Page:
An Open Letter to My Religion Teacher
I'll never forget the first time I met you. I rolled my eyes at you, thought you were crazy, as you yelled, "Salvation!" while pounding the desk on each syllable, and I thought you fulfilled every stereotype of that Bible-thumping Christian claiming to know Jesus personally. At the time, I thought that was bad, thought the next thing I'd see was you on street corners harassing people with their sinfulness, but four years later, I'd come to realize that your message wasn't that I was bad. Your message wasn't, "You're a sinner. Turn to God and be saved." Your message was that I could be saved, that no matter how lost and broken I ever felt that I was worth salvaging.
You didn't teach me anything about Jesus that I didn't know. You didn't make me believe in God more or less. You only made sure that if I was atheist, I should have some damn good arguments for atheism because your arguments for theism were always better. And that's the best part. You weren't trying to convert anyone. You were just trying to educate us so that we could make our own choices on the matter, and hopefully the right one.
You taught me the importance of social justice, taught me that racism wasn't what they said it was, that gender inequality wasn't the myth they kept telling me it was. You taught me to stand taller, speak louder, and fight because it was worth it. It is worth it to fight for the common good, worth it to work for a world where every man, woman, and child can be afforded equal opportunity, worth it to build a world without hate. But you never said it would be easy. Four years later, as I do exactly what you sent me out to do, I am met by all the obstacles you said were there but that I naively thought the world had been kind enough to let die with time. Can my spirit, which they have viciously and maliciously murdered, be considered a martyr?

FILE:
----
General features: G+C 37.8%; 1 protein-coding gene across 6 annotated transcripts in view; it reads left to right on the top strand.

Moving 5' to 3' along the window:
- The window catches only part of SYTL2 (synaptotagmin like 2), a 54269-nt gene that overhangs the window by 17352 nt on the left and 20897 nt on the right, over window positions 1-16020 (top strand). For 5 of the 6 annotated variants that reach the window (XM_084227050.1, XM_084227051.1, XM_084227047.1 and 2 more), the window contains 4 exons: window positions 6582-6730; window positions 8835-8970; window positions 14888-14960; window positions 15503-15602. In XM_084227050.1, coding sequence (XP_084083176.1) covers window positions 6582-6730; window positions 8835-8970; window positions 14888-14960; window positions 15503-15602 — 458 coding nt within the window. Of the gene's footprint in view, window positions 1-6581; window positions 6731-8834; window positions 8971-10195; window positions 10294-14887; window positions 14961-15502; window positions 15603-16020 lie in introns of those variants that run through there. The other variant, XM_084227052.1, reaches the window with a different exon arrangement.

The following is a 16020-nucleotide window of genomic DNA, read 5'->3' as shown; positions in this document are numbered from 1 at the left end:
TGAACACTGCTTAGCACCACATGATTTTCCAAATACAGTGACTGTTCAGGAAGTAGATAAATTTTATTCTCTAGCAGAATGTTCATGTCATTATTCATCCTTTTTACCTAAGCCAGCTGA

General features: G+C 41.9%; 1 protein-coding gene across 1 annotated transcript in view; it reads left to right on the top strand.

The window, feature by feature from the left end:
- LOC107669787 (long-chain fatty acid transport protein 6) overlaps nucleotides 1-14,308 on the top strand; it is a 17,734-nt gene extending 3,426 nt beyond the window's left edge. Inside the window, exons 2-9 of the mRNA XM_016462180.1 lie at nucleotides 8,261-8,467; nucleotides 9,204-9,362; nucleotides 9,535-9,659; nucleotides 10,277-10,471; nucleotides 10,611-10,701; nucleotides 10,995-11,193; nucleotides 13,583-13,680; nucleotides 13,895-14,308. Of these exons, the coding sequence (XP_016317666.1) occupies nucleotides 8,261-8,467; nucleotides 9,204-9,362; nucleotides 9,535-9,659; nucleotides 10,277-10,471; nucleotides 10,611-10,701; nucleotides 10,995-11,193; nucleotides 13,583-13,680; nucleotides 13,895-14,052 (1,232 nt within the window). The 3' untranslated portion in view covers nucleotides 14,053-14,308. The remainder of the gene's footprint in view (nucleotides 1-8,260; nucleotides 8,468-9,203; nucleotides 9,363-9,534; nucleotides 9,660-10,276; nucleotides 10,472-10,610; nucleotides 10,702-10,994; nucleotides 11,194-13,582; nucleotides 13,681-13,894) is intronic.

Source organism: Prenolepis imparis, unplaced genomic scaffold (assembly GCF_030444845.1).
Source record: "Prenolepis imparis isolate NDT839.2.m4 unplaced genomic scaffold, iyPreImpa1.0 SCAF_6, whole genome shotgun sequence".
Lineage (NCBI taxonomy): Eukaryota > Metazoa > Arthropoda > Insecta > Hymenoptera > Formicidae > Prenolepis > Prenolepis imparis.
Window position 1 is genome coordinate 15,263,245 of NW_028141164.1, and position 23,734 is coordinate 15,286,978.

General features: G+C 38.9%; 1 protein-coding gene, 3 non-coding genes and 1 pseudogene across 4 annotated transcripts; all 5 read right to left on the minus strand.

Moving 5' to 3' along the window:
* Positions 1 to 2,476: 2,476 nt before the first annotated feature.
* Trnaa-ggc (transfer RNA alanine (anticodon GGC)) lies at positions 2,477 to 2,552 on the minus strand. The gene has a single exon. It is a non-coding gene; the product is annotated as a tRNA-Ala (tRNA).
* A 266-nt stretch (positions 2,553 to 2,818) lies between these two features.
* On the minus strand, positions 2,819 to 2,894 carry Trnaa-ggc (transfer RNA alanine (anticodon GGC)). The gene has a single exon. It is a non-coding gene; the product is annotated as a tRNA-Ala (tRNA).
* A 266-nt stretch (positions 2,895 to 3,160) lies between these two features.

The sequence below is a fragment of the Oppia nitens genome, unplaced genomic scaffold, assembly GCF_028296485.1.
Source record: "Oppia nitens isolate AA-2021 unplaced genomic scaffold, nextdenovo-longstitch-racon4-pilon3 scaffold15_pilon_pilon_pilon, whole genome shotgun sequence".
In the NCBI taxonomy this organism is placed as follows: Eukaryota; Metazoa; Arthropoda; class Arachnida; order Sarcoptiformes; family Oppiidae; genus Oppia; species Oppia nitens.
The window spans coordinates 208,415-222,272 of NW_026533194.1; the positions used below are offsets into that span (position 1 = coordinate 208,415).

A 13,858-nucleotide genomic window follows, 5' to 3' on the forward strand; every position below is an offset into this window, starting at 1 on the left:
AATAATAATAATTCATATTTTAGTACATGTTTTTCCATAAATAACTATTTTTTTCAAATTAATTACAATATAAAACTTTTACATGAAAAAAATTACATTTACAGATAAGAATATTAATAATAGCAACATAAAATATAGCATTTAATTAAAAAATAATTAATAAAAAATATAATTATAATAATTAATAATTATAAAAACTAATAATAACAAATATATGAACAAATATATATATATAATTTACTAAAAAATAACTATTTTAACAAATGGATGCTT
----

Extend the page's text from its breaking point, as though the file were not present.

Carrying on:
You accepted me for who I was. I was cosseted in your classroom. You would look at me and see that we were different, that my experiences as a colored female would be different from yours as a white male, but you would never treat me differently. You would hold me to the same standard as everyone else, never once let me use circumstance as an excuse, because in your classroom you were so fair that I never needed to. Your classroom was a level playing field.
Why was I so eager to leave you? Why was I so eager to enter a world where they don't have to and don't accept me the way that you did? They say horrible things to and about me for my gender and for my race, and I wish I was back in your classroom. I wish you were here. I wish I was still under your care because you would never have tolerated any of the things that I have to tolerate.
Thank you. Thank you for making me who I am. Thank you for everything you taught me, whether you meant to or not. Most importantly, thank you for accepting who I was in the most perfect way, for never tolerating an environment where I would feel unsafe. You could have been awful too. You could've turned a blind eye to everything that would make me cry once I left. But you didn't. You set your heart out to prepare me and educate others. You instilled in me a fire that even they can't burn out because my self-worth isn't something they can take away. You taught me that one too.
You always said that your goal as a religion teacher was to make all of us saints. I think I'd know a saint if I saw one, and I'm no saint. But you are.
Your Former Student